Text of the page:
The second step in populating a healthy microbiome is to minimize those foods, substances and habits that can destroy good bacteria, including: overuse of antibiotics and hand sanitizers, smoking, chronic stress, lack of sleep, processed foods, refined sugar, artificial sweeteners, and meat and dairy products full of hormones.

Here’s the good news…

The good news is the bacteria in your microbiome have a lifespan of about 20 minutes. This means you have the opportunity to build a population of healthy bacteria every time you eat!

Unless you eat a regular diet of fermented vegetables and kombucha, I recommend you take a high quality probiotic supplement every day. Following is a list of brands that I recommend.

  • Garden of Life Dr. Formulated Probiotics: Once Daily Men’s; Once Daily Women’s; Fitbiotic (powdered formulation that supports digestion and weight management); Mood+ (promotes emotional wellbeing and digestion)
  • Garden of Life Primal Defense: available in powder or capsules.
  • Garden of Life Raw Probiotics: Women; Men; Women 50 & Wiser; Men 50 & Wiser.
Mel’s weekly product pick:
Garden of Life Dr. Formulated Probiotics Mood + 

This is my personal favorite probiotic. I take it every morning on an empty stomach while waiting for my coffee to brew.

A unique formula with clinically studied strains to support mood, Dr. Formulated Probiotics Mood + contains 50 billion CFU (colony forming units) and 16 probiotic strains per serving. 

I adore this formulation because it includes 350 mg of organic ashwagandha and organic Alaskan blueberries for stress management. It really does make a difference!

Mel’s weekly recipe pick:
Grain-free Granola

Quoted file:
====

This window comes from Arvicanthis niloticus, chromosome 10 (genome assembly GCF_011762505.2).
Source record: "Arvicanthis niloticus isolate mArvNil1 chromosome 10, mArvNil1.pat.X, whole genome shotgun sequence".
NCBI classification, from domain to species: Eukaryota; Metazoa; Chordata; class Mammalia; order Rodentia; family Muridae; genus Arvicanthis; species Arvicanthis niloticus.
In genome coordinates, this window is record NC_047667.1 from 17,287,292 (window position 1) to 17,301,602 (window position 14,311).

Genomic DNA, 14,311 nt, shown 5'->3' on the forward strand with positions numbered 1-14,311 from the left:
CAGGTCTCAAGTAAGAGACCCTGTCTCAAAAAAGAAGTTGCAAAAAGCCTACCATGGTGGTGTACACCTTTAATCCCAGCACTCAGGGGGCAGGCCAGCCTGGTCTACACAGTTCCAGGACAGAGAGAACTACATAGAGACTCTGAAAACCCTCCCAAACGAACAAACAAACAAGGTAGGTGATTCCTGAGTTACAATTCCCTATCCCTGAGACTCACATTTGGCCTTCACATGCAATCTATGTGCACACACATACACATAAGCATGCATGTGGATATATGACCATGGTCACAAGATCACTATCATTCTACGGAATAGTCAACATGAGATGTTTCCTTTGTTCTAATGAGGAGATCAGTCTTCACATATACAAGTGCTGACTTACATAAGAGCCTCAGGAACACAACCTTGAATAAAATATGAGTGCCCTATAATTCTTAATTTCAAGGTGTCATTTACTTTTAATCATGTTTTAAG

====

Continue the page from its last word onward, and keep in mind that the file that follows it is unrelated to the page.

I love granola, but unfortunately there aren’t many brands out there that I would actually buy. Most are way too high in sugar!

This week’s recipe pick is one that I adapted slightly from Tastes of Lizzy T. It’s full of prebiotic-rich nuts to help fertilize the good bacteria in your gut: sunflower seeds, pumpkin seeds (pepitas), almonds, and pecans!

The only sugar is from naturally sweetened dates. If you prefer a hint of sweet, you could always add a touch of raw honey or pure maple syrup prior to baking.

This recipe is free of dairy, gluten, and of course…grains!

Print Recipe
Grain-free Granola
A delicious recipe without all of the added sugar of traditional granola! Full of prebiotic-rich nuts and seeds to grow the friendly bacteria in your gut. I enjoy this granola as a snack or sprinkled over apple slices that have been dipped in fresh ground almond butter. Free of grains, dairy, and gluten! 1 Earthfood per serving: ♥
Course Breakfast, Snack
Servings
servings (serving size: 1/4 cup)
Ingredients
  • 1 cup raw unsalted pepitas (pumpkin seeds)
  • 1 cup raw unsalted sunflower seeds, shelled
  • 1 cup shredded, unsweetened coconut
  • 1 cup unsalted almonds, sliced
  • 2 cups unsalted pecans, chopped
  • 10 dates chopped
  • 1/3 cup unrefined coconut oil
  • 2 tsp. ground cinnamon
  • 3 tsp. pure vanilla extract
  • Dash or two Sea salt
Course Breakfast, Snack
Servings
servings (serving size: 1/4 cup)
Ingredients
  • 1 cup raw unsalted pepitas (pumpkin seeds)
  • 1 cup raw unsalted sunflower seeds, shelled
  • 1 cup shredded, unsweetened coconut
  • 1 cup unsalted almonds, sliced
  • 2 cups unsalted pecans, chopped
  • 10 dates chopped
  • 1/3 cup unrefined coconut oil
  • 2 tsp. ground cinnamon
  • 3 tsp. pure vanilla extract
  • Dash or two Sea salt
Instructions
  1. Preheat oven to 325 degrees.Mix all of the dry ingredients together in a large bowl.
  2. Melt coconut oil and add to a small bowl, along with cinnamon, vanilla and salt. Mix well and pour over the dry mixture. Stir to combine and evenly coat.
  3. Spread the granola on a baking sheet and bake for 20 minutes. Stir, then bake an additional 5 minutes. Allow to cool completely before storing in container. Enjoy as a snack or mixed into plain Greek yogurt!
Recipe Notes

Nutrition Facts per serving (1/4 cup): Calories: 210; Total Fat: 19 grams; Saturated Fat: 6 grams; Sodium: 30 mg; Potassium: 143 mg; Total Carbohydrate: 8 grams; Dietary Fiber: 3 grams; Net Carbohydrates: 5 grams; Sugar: 3 grams; Protein: 5 grams